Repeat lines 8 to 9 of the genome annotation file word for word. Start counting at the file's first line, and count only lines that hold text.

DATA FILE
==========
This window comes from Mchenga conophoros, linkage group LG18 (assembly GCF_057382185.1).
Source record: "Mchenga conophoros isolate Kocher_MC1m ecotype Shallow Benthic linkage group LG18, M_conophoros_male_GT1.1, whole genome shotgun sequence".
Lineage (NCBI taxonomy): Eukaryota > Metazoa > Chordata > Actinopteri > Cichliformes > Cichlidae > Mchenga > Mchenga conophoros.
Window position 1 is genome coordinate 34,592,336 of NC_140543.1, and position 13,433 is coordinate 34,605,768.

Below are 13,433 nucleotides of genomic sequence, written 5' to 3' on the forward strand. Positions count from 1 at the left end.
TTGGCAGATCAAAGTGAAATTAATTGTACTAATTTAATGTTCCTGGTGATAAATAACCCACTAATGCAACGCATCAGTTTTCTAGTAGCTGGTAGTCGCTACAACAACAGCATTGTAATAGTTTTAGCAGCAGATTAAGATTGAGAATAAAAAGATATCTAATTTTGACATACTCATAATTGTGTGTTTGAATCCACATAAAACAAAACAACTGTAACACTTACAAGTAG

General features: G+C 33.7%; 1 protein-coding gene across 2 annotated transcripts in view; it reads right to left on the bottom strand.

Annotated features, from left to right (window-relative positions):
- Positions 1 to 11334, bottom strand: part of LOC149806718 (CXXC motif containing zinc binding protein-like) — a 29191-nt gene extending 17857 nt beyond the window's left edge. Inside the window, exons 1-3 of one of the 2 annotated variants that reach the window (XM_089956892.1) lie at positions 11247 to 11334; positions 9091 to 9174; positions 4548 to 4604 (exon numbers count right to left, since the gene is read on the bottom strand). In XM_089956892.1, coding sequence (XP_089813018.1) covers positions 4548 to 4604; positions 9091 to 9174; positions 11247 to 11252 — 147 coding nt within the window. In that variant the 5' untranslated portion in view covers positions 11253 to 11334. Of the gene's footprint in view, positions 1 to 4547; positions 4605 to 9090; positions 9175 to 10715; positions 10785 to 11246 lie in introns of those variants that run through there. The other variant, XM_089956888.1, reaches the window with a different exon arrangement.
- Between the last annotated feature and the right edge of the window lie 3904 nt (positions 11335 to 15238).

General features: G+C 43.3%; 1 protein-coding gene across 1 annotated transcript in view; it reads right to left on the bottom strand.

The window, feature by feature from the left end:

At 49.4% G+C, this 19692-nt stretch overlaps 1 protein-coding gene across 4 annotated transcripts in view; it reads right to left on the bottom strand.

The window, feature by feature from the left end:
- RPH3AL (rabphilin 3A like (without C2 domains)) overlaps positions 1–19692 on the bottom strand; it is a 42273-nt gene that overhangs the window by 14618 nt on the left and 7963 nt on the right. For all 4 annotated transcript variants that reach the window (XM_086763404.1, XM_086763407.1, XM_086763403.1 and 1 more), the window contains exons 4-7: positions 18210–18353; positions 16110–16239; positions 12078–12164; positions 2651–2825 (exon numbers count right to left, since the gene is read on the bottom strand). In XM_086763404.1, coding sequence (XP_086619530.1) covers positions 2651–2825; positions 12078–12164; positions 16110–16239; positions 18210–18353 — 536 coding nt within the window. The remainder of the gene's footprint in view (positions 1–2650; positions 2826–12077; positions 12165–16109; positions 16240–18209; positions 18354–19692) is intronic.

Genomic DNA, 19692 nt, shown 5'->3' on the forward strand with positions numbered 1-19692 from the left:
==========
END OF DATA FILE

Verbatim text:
Annotated features, from left to right (window-relative positions):
- Positions 1 to 11334, bottom strand: part of LOC149806718 (CXXC motif containing zinc binding protein-like) — a 29191-nt gene extending 17857 nt beyond the window's left edge. Inside the window, exons 1-3 of one of the 2 annotated variants that reach the window (XM_089956892.1) lie at positions 11247 to 11334; positions 9091 to 9174; positions 4548 to 4604 (exon numbers count right to left, since the gene is read on the bottom strand). In XM_089956892.1, coding sequence (XP_089813018.1) covers positions 4548 to 4604; positions 9091 to 9174; positions 11247 to 11252 — 147 coding nt within the window. In that variant the 5' untranslated portion in view covers positions 11253 to 11334. Of the gene's footprint in view, positions 1 to 4547; positions 4605 to 9090; positions 9175 to 10715; positions 10785 to 11246 lie in introns of those variants that run through there. The other variant, XM_089956888.1, reaches the window with a different exon arrangement.